Chinese traditional culture and the relationship with Marxism is one of the factors that influences the development of socialism with Chinese characteristics. To talk about Chinese culture now means that one does so in terms of socialist characteristics. But first we need to rethink traditions. Perhaps we can say that, in a certain sense, ancient traditions and realities seem to be unchanging, but in historical terms tradition involves constant changes and remodelling. Without experience and constant reinterpretation in each era, without adjustments in each generation, tradition is no longer “traditional.” Of course, the premise of every reinterpretation is to restore traditional thoughts, and these are usually understood to be the same thoughts. However, in the process of continuously reinterpreting the tradition, in reading texts again in different circumstances, people gain new insights. The relationship between Marxism and the traditions of the past should follow the dialectic of the old and the new. I think that using this Marxist dialectical approach in relation to traditions has driven Chinese cultural development.


The first is called ‘Stalin, Affirmative Action and the Pentecost of Language‘, and the second, ‘Why a Marxist Entrepreneur is not a Contradiction in China‘.

The great bunch at Materializmi Dialektik have published the latest issue of Crisis and Critique. An added pleasure is that my article on Confucius and Chairman Mao appears here as well, close on the heels of Slavoj Žižek.

Stalin may have made the odd mistaken prediction, but in regard to China he was on the money:

Great popular revolutions never achieve final victory in the first round of their battles. They grow and gain strength in the course of flows and ebbs. That has been so everywhere, including Russia. So it will be in China (Works, volume 10, p. 290).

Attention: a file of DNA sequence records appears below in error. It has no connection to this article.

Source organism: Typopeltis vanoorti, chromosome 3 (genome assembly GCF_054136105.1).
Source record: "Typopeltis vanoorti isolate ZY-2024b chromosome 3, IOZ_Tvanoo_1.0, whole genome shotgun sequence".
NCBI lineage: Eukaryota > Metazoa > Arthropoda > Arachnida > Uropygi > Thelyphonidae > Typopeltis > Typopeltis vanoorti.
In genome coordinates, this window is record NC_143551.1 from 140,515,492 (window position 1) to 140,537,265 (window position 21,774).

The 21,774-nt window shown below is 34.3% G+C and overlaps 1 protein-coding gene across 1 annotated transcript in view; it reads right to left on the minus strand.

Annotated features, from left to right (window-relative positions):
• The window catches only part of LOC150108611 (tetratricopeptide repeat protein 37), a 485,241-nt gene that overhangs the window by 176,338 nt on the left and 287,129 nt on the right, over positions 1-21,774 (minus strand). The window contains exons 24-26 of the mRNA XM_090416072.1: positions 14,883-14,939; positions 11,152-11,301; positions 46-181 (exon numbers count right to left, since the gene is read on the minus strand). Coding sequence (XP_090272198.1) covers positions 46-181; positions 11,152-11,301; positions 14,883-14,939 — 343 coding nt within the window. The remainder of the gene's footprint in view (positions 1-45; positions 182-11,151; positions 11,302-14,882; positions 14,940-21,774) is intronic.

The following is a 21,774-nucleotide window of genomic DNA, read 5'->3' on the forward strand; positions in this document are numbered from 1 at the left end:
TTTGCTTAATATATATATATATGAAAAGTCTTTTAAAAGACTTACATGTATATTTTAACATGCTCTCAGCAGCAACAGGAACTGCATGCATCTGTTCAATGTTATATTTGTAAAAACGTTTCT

A somewhat idealistic story for the new year, over at Voyages on the Left.

Mao in the mountains 01

The rush of Christmas is over, with three generations filling our household. So now I can relax … and study a little more Stalin.

Mao Zedong is usually credited with developing a peasant basis for socialist revolutions, thereby breaking with the proletarian emphasis of the Russian Revolution. It may come as a surprise to find that Stalin emphasises again and again the agrarian nature of the Chinese Revolution. In 1927, Stalin wrote:

What, then, is to be done at this moment? The agrarian revolution in China must be broadened and deepened. Mass workers’ and peasants’ organisations of every kind must be created and strengthened—from trade-union councils and strike committees to peasant associations and peasant revolutionary committees—with a view to converting them, as the revolutionary movement grows and achieves success, into organisational and political bases for the future Soviets of workers’, peasants’ and soldiers’ deputies (Works, volume 9, p. 242).

To be sure, Stalin did see the agrarian revolution as a phase that would be followed by the leadership of the proletariat in the establishment of soviets. Mao ensured that the agrarian basis would remain the core of the Chinese Revolution.

But did Stalin attempt to dictate the progress of the Chinese Revolution, insisting on ideological and practical conformity? Not so, it seems. He argues strongly against an ‘artificially transplanted “Moscow Sovietisation”’ (p. 233). And he castigates those who ‘sincerely believe that the revolution in China can be directed, so to speak, by telegraph, on the basis of the universally recognised general principles of the Comintern, disregarding the national peculiarities of China’s economy, political system, culture, manners and customs, and traditions (p. 338).